ArtsAutosBooksBusinessEducationEntertainmentFamilyFashionFoodGamesGenderHealthHolidaysHomeHubPagesPersonal FinancePetsPoliticsReligionSportsTechnologyTravel
  • »
  • Business and Employment»
  • Character & Professionalism

No Do-Overs: Would You Have the Baby Next Time?

Updated on May 11, 2016
Many people sacrifice their personal lives for their careers.
Many people sacrifice their personal lives for their careers. | Source

When I worked in Moscow, I had an (American) boss that everyone hated. People in our office were nice enough to him, and respected him enough, but whenever I left his small sphere of uber-influence (mainly anyone who was scared of being fired by him or salivating at the merest chance of being exalted to partner by him), I had a better picture of him, a not-so-nice picture, where he irritated everyone around him and people said nasty things about him and laughed at him behind his back.

But I liked him. He was nice to me, no more or less than a normal boss should be, never tried anything creepy, and paid me well. He had lots of stories to tell, funny stories, exciting stories, always entertaining stories. Working with Presidents Nixon and Ford, Special Forces in Viet Nam, Wild West Russia stories. A couple of times, he sent me to New York City to train in our office there; it was fun in its own way, although I do still hate NYC!

But! On my second trip, he took me out to dinner at a swank sushi restaurant, just he and I, and really, I knew it was just to take me, a lowly paralegal, to a swank place to have swank sushi, so I wasn’t worried at all. And we did eat some great sushi, but then….well, then we started on the sake.

It was terrible, blech! I didn’t drink much, but he went through one, two, three warm bottles, then he started to talk, talk, talk.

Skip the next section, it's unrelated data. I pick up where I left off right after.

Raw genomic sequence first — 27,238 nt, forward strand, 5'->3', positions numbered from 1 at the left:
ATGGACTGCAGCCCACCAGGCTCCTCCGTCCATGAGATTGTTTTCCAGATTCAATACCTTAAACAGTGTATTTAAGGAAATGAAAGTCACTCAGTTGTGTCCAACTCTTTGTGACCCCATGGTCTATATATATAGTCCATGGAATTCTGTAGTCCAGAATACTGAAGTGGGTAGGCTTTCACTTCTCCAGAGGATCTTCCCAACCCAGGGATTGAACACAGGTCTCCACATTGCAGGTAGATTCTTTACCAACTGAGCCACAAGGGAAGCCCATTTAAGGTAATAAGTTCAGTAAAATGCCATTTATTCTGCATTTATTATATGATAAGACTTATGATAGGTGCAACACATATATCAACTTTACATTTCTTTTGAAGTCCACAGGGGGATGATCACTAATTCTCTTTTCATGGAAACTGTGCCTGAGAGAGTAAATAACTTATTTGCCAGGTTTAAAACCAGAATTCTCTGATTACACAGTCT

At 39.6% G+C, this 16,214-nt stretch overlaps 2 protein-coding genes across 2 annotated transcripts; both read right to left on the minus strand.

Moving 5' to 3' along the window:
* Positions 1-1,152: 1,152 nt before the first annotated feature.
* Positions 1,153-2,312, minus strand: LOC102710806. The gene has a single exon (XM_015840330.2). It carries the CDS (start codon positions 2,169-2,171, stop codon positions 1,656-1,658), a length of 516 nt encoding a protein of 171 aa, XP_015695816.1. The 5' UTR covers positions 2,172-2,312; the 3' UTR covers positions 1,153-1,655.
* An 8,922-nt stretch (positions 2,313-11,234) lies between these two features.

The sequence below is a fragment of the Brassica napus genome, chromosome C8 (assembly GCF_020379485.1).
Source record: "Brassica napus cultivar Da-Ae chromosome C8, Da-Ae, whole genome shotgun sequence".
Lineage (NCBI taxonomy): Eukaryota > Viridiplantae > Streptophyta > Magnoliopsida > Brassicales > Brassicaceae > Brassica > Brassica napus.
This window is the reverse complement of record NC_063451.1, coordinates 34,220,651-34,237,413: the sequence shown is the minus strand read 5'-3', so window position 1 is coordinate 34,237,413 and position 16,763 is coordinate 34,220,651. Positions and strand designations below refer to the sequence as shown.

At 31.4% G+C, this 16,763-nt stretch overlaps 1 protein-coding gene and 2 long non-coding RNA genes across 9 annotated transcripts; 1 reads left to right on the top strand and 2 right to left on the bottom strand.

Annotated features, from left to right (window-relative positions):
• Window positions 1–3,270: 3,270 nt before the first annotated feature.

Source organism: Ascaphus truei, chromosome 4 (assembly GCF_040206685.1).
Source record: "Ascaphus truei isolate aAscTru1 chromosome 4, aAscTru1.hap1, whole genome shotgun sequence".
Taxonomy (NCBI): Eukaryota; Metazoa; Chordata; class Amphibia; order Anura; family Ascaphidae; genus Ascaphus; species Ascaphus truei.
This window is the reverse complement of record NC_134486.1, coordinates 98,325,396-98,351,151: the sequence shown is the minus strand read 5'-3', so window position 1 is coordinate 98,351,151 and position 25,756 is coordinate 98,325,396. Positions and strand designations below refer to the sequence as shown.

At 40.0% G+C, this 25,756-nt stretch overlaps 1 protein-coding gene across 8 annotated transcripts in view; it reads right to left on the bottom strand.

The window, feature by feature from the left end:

This man who personally worked with US Presidents, who met monthly, weekly, daily with amazing, powerful, rich, famous people - he himself practically bled money and influence – and here he was, his eyes thick with tears, sitting across from me, telling me the biggest regret of his life.

When he was young – a young man, not a boy – he worked as a caretaker on a large estate. He and his girlfriend took care of the place in exchange for room and board, and lived a simple and joyous life there. But, he said, he had ambition. Ambition to be rich, to be powerful, to leave all this simple and joyous life behind. (And, he said, that life was indeed joyous, the best time of his life.) And then, to add more insult to his ambition, his girlfriend got pregnant.

He said at first they talked about keeping the baby, but his ambition said no. His ambition made him choose, one or the other, you Can’t Have Your Cake And Eat It Too. As he sat across from me, I saw the hurt and regret in his face, heard it in his voice, how he made her get rid of that baby. Maybe not forced, exactly, but persuaded. And yes, he said, Not A Day Goes By, when he doesn’t think of What Might Have Been, What Could Have Been, if he had married that girl he loved so much and kept that baby that he now so dearly wanted.

And then, oh then! His ambition won out, he accomplished all those things, and he accomplished them alone! All very much alone. And because he was so very, very alone, every Christmas Eve, he would call our office from New York, and search out someone to talk to him. Because no one really wanted to talk to him....only the other partners could wriggle out of it without any repercussions. Eventually the receptionist would trap some poor, lowly, wanting-to-go-home attorney into talking to him, and there they would sit, on the phone, for hours upon hours, listening to him talk, listening to the sad reality of this rich and powerful man’s life.

I hear he’s married now, with a child, and probably not calling lowly attorneys on Christmas Eve. I am glad for him, but I do sometimes wonder, what life would be like had he chosen his love over his ambition, would his life have been any worse.


    0 of 8192 characters used
    Post Comment

    • Brynn Thorssen profile image

      Carrie Peterson 2 years ago from Colorado Springs, CO

      And once you get stuck in the money wheel, it's hard to escape.

    • profile image

      Ghaelach 2 years ago

      Hi Brynn.

      An interesting read. It seems to happen a lot, where people tend to forsake love for the chance of being rich.

      Ghaelach.........................................aka Jimmy